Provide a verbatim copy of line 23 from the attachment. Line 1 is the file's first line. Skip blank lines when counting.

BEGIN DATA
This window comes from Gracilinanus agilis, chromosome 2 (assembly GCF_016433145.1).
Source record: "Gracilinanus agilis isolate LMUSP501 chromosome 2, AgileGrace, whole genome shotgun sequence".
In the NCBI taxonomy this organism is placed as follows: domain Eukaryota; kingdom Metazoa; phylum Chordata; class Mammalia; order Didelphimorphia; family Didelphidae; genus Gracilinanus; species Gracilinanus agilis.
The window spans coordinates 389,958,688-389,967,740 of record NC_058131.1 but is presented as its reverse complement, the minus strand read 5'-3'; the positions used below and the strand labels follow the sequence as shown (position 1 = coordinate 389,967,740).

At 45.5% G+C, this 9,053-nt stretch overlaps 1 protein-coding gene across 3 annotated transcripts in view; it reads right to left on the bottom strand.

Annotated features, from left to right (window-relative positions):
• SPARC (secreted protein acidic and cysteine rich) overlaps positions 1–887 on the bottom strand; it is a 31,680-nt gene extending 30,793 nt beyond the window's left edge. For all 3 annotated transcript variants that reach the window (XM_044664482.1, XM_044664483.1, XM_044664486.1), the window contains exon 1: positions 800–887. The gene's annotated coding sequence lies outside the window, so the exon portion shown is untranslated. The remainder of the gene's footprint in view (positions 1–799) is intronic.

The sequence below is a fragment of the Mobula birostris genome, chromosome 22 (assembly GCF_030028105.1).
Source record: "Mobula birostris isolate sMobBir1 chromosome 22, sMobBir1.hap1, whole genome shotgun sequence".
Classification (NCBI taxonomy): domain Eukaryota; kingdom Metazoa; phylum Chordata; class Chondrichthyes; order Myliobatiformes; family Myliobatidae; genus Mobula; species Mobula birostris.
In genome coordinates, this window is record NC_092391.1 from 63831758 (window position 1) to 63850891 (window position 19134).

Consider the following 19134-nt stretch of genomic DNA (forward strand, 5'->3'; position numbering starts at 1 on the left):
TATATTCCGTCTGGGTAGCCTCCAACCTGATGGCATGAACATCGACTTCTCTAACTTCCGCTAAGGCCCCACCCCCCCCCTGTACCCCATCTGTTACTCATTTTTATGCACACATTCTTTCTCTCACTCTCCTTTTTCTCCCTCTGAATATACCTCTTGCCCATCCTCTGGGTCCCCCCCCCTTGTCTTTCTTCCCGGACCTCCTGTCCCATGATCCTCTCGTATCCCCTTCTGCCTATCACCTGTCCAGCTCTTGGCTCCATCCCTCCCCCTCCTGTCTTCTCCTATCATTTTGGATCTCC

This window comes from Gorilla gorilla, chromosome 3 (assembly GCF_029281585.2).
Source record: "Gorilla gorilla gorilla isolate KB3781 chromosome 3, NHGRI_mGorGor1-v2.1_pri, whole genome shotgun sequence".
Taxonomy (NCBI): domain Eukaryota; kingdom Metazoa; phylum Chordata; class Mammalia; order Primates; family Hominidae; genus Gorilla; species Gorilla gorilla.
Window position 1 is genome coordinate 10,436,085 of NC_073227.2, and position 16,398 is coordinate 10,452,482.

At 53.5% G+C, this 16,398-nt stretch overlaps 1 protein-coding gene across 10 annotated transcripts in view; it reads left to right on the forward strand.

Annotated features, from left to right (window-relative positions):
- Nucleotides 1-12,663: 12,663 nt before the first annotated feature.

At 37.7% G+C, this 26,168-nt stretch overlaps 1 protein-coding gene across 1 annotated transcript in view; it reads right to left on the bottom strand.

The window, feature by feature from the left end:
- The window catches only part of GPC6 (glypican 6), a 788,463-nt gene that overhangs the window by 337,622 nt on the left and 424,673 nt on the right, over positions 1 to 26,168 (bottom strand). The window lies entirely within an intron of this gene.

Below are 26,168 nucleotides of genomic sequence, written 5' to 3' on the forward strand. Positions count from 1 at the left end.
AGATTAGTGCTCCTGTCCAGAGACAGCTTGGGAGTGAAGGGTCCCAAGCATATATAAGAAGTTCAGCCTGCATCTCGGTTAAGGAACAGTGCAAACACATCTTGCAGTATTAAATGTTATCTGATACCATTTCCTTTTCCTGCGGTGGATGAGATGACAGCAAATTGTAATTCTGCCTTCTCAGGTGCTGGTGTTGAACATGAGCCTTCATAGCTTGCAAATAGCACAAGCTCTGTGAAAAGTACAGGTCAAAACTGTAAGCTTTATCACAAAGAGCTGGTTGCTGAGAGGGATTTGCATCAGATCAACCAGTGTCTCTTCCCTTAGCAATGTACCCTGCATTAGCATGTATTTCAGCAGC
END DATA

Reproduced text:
- The window catches only part of GPC6 (glypican 6), a 788,463-nt gene that overhangs the window by 337,622 nt on the left and 424,673 nt on the right, over positions 1 to 26,168 (bottom strand). The window lies entirely within an intron of this gene.